John Ritenbaugh asserts that it has always been a pattern of Satan to counterfeit celebrations of those true celebrations God has given to us. Both kings Ahaz and Manasseh went headlong into Baal worship, sacrificing their own sons to Baal, giving their flesh to the priests of Baal (origin for the English word "cannibal.") The temple Passover instituted by King Hezekiah in II Chronicles 34 was a very unusual circumstance in which the king in a national emergency centralized the worship (establishing martial law) enabling him to keep track of what the people were doing, stamping out paganism which the religious leaders had allowed to creep in, defiling the meaning of the true Passover. Those who attempt to use this episode as a precedent for a 15th Passover fail to see the true purpose of Hezekiah's emergency measures.
John Ritenbaugh suggests that people who opt for a fifteenth Passover do not do so from a pure motive for seeking the truth, but instead reflects an irresponsible grab for power. Unfortunately, major reinterpretations and alterations have significantly distorted the meaning of Passover and Unleavened Bread, blurring the distinction between the two events. Even major Protestant theologians realize the drastic changes which placed humanly devised practices on the same status as the commands of God. Beside rendering themselves blind to the true significance of Christ's sacrifice, proponents of the fifteenth Passover (old and new) unwittingly follow Jeroboam's precedent of leading his people into rank paganism.
John Ritenbaugh reveals that the valley-of-shadow imagery symbolizes the fears, frustrations, trials, and tests needed to produce character, quality fruit, and an intimate trust in the shepherd. His rod, an extension of his will and strength, serves not only against predators, but also prevents members of the flock from butting heads. It also helps him to identify and to judge. The staff, symbolic of God's Spirit, represents gentle guidance. The prepared table depicts a plateau or a mesa that the shepherd has made safe and secure for grazing. Christ, our Shepherd, has prepared the way for us, safeguarding us from predators and removing our fear of starvation and death. The oil, also symbolic of the Holy Spirit, refers to protective salve that prevents maddening or deadly insect infestation. Goodness and mercy refer to the agape love that we desperately need to acquire and use so we can leave behind a blessing. The house depicts contentment in the Family of God.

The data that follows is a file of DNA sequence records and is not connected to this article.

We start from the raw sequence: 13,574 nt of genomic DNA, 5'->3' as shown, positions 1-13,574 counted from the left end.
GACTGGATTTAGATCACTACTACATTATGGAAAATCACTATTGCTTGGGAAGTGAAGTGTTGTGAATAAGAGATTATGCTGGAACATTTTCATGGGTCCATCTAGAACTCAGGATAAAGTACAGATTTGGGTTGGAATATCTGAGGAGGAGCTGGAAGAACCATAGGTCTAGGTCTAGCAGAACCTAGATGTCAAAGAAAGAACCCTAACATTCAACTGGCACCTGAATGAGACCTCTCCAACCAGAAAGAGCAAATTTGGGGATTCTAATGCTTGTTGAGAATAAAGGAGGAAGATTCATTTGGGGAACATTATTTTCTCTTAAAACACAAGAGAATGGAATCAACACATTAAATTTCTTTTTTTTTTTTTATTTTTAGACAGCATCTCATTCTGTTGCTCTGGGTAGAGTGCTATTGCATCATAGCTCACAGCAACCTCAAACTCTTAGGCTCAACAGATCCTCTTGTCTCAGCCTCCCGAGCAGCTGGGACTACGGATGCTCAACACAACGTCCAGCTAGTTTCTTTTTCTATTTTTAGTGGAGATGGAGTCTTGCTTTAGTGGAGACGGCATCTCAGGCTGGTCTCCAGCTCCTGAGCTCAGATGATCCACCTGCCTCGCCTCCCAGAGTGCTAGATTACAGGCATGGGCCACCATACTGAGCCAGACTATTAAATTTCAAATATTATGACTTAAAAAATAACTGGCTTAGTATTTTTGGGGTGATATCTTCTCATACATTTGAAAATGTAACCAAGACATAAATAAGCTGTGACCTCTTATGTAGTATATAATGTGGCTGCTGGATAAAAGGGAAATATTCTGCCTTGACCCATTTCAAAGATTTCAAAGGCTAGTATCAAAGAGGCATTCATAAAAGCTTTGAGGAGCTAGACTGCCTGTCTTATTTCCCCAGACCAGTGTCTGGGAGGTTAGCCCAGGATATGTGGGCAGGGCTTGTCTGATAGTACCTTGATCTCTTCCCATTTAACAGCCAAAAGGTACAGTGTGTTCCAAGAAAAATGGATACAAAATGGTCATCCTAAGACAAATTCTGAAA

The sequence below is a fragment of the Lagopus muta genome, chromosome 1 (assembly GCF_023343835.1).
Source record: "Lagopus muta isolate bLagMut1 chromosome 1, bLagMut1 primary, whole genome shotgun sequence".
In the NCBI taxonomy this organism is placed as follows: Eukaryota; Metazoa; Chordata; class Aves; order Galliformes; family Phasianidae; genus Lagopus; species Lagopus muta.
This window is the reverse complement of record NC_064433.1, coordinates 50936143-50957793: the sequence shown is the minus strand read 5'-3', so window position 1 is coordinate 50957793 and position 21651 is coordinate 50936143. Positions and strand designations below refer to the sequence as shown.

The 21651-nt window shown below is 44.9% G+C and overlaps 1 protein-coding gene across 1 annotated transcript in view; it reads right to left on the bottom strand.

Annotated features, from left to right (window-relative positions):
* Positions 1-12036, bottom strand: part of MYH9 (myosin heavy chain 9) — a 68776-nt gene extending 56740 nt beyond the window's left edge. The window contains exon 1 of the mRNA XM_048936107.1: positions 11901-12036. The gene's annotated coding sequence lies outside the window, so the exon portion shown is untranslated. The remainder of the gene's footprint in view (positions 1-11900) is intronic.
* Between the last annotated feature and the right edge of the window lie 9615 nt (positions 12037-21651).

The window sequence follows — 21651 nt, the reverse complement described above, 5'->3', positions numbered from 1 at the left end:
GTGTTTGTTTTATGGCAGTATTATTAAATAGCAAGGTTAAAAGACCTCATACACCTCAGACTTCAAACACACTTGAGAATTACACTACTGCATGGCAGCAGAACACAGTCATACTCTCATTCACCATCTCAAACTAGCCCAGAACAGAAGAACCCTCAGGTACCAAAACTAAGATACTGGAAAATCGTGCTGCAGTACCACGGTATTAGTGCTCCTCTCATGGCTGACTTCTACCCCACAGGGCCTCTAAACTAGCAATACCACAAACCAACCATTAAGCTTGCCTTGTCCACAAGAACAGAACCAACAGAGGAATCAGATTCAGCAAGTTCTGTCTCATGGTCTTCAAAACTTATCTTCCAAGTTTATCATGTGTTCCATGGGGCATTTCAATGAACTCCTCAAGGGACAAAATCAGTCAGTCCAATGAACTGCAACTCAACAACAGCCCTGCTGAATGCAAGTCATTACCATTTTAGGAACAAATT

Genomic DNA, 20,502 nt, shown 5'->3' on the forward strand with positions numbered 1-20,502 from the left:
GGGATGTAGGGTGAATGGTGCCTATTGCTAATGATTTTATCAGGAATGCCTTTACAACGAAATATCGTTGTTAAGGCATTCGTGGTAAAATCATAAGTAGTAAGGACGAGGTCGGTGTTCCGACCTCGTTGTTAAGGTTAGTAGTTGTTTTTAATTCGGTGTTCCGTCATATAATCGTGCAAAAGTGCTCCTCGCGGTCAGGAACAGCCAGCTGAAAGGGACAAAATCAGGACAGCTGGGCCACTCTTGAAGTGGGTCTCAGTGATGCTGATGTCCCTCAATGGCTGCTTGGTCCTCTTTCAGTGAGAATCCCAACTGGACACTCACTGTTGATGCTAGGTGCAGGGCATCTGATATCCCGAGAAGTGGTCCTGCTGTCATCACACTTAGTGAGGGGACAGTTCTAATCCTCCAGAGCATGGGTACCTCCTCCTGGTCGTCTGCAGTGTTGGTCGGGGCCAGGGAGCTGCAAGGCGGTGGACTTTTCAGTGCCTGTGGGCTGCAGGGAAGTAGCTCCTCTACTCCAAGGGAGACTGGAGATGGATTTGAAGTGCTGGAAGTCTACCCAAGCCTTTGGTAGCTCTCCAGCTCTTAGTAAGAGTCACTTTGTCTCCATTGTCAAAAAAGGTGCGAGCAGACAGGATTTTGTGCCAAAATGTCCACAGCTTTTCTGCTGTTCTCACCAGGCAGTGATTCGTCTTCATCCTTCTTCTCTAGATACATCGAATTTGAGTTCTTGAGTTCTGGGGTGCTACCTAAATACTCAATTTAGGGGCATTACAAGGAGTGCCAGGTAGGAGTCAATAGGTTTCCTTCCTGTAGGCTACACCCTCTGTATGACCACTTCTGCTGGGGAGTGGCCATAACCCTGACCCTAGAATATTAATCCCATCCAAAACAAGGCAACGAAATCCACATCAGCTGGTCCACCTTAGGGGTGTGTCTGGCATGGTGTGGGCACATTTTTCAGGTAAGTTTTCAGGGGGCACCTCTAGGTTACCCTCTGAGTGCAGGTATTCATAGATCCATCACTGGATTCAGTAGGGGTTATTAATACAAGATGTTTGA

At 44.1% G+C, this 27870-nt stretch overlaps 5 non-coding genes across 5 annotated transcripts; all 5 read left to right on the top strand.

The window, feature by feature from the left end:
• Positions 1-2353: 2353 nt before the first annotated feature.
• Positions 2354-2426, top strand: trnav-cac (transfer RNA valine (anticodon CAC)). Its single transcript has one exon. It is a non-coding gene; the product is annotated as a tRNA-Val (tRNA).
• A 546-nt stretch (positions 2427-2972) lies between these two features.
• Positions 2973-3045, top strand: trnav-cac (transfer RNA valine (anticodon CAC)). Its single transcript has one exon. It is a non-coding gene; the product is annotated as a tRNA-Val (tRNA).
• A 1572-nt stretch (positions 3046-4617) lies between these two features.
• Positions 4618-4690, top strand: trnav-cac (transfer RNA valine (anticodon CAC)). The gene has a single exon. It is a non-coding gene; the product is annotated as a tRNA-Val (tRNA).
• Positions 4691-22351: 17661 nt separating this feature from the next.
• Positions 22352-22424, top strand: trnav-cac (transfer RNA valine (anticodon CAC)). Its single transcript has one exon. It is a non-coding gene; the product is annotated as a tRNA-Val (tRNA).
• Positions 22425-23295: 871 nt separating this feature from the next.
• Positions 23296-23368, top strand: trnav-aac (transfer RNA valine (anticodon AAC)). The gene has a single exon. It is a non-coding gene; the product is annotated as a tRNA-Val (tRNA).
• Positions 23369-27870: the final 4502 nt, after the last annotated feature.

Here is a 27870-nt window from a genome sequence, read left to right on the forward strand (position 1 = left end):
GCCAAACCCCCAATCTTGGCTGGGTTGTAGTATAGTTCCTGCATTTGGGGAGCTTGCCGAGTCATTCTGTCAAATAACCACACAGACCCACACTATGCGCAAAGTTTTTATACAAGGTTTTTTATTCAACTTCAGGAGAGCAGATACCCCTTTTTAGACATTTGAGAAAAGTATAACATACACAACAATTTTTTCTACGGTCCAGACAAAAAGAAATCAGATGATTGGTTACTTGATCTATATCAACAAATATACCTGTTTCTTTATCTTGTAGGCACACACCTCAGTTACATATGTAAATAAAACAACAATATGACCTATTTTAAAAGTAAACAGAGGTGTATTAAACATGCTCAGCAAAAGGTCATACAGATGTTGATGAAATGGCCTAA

John Ritenbaugh observes that the people to whom Amos addresses have the mistaken assumption that because they have made the covenant with God that they complacently bask in a kind of divine favoritism—God's country, God's people, God's church. God's holy and spiritual law, describing and defining His standard of holiness, His character, nature, or essence, serves as the template into which our character needs to be formed or molded. The combination of the redeeming and the law-giving aspects of God's nature determines the plumb line against which all of us are judged. Jacob's descendents, embracing false religion (after the idolatrous, syncretistic manner of Jeroboam I) have severely placed a strain upon God's patience. As members of the Israel of God, we must assiduously measure up to God's plumb line, insisting upon positive moral purity in all our thoughts and behaviors, avoiding sin by doing good—a course that will put us totally out of sync with the rest of society—a society ripe in sin and immorality, begging for harsh correction.
John Ritenbaugh warns that the pride of Jacob (or his offspring) coupled with the incredible ability to make tremendous technological advances, blinds Israel to its devastating moral deficit. Amos begins with a description or cataloging of the sins of Israel's enemies, followed by a harsh indictment of its own sins and a roar of wrath (or justice), followed by the encirclement by its enemies and its ultimate fall. Thankfully, after punishing His people, God will redeem them and faithfully fulfill His covenant with them. God, in His sovereignty, will do what He must to bring Abraham's seed to repentance and salvation, including allowing crisis, hardship, humiliation, and calamity. As the Israel of God, we dare not complacently take our special covenant-relationship for granted, realizing that His plumbline (a combination of grace and law) will measure us, testing our spirituality while showing absolutely no favoritism or partiality. We need to see ourselves from God's perspective.